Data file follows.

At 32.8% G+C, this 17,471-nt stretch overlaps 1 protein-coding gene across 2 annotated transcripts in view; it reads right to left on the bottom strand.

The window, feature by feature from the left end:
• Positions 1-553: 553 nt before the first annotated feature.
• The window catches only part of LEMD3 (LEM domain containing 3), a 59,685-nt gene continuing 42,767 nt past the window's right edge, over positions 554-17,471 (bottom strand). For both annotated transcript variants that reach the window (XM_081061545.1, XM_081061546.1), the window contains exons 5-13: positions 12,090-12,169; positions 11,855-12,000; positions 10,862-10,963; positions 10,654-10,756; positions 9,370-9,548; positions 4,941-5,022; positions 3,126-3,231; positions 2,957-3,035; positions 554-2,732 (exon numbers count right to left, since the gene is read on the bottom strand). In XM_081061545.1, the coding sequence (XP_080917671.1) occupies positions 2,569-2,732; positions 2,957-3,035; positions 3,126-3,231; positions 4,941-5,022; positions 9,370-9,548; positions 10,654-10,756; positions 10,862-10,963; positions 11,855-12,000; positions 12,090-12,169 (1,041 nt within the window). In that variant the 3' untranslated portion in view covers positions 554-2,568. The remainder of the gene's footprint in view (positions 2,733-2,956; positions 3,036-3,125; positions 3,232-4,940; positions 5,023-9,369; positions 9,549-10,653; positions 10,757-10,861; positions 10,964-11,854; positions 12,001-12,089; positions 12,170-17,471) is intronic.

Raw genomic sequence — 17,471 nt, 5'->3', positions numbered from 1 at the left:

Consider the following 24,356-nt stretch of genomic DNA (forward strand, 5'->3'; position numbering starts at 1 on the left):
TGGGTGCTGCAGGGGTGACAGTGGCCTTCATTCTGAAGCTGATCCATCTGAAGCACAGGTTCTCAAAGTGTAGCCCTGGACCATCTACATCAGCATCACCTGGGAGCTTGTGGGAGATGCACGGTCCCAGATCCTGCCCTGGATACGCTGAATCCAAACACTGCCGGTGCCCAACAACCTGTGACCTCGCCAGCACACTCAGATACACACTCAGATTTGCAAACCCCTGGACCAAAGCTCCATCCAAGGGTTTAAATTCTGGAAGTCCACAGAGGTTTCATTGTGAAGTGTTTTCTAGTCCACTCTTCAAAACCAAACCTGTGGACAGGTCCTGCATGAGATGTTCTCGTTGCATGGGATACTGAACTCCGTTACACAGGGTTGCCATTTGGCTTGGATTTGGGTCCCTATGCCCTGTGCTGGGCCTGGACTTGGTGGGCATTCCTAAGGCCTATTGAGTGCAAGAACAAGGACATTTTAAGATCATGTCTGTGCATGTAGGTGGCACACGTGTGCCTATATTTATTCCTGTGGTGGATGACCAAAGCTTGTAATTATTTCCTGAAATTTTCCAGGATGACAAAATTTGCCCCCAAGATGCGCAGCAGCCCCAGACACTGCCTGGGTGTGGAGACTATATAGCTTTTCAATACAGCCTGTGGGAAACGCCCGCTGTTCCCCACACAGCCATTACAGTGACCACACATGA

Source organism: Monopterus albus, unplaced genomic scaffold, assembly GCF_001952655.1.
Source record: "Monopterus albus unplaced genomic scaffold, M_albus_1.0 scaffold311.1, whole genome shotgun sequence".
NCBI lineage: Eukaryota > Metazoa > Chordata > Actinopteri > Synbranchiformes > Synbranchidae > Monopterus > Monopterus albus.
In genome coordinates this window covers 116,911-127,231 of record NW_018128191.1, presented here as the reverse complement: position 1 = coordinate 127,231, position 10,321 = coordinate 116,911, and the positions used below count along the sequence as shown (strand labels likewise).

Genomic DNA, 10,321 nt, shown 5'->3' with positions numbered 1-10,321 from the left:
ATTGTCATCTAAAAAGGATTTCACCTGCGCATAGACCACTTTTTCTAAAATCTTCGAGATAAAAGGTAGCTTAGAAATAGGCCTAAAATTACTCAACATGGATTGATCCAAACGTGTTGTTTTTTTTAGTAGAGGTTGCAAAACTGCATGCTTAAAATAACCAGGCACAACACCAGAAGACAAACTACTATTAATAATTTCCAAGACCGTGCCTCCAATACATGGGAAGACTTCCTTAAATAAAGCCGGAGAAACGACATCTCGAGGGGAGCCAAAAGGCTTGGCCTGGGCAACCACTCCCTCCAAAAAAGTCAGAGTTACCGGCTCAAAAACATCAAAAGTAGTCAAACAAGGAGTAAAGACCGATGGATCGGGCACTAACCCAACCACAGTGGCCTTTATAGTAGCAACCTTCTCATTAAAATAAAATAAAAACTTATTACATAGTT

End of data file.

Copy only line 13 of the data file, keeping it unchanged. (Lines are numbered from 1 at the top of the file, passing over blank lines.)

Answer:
ATTGTCATCTAAAAAGGATTTCACCTGCGCATAGACCACTTTTTCTAAAATCTTCGAGATAAAAGGTAGCTTAGAAATAGGCCTAAAATTACTCAACATGGATTGATCCAAACGTGTTGTTTTTTTTAGTAGAGGTTGCAAAACTGCATGCTTAAAATAACCAGGCACAACACCAGAAGACAAACTACTATTAATAATTTCCAAGACCGTGCCTCCAATACATGGGAAGACTTCCTTAAATAAAGCCGGAGAAACGACATCTCGAGGGGAGCCAAAAGGCTTGGCCTGGGCAACCACTCCCTCCAAAAAAGTCAGAGTTACCGGCTCAAAAACATCAAAAGTAGTCAAACAAGGAGTAAAGACCGATGGATCGGGCACTAACCCAACCACAGTGGCCTTTATAGTAGCAACCTTCTCATTAAAATAAAATAAAAACTTATTACATAGTT